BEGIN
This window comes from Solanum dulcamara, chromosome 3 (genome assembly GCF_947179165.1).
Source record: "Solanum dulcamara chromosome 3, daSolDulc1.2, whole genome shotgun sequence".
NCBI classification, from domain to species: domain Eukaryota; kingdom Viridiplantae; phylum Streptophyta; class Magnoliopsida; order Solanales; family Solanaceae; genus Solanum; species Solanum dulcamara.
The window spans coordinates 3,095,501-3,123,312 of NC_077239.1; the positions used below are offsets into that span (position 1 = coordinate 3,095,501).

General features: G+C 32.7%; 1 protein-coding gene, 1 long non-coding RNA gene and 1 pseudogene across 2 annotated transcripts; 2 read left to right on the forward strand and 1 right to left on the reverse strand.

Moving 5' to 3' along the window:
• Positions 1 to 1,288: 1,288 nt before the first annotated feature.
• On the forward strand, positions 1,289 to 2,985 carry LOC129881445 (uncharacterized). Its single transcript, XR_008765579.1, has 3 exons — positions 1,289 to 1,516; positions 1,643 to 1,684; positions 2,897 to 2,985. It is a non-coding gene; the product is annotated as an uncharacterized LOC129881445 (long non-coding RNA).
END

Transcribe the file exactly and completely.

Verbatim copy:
This window comes from Solanum dulcamara, chromosome 3 (genome assembly GCF_947179165.1).
Source record: "Solanum dulcamara chromosome 3, daSolDulc1.2, whole genome shotgun sequence".
NCBI classification, from domain to species: domain Eukaryota; kingdom Viridiplantae; phylum Streptophyta; class Magnoliopsida; order Solanales; family Solanaceae; genus Solanum; species Solanum dulcamara.
The window spans coordinates 3,095,501-3,123,312 of NC_077239.1; the positions used below are offsets into that span (position 1 = coordinate 3,095,501).

General features: G+C 32.7%; 1 protein-coding gene, 1 long non-coding RNA gene and 1 pseudogene across 2 annotated transcripts; 2 read left to right on the forward strand and 1 right to left on the reverse strand.

Moving 5' to 3' along the window:
• Positions 1 to 1,288: 1,288 nt before the first annotated feature.
• On the forward strand, positions 1,289 to 2,985 carry LOC129881445 (uncharacterized). Its single transcript, XR_008765579.1, has 3 exons — positions 1,289 to 1,516; positions 1,643 to 1,684; positions 2,897 to 2,985. It is a non-coding gene; the product is annotated as an uncharacterized LOC129881445 (long non-coding RNA).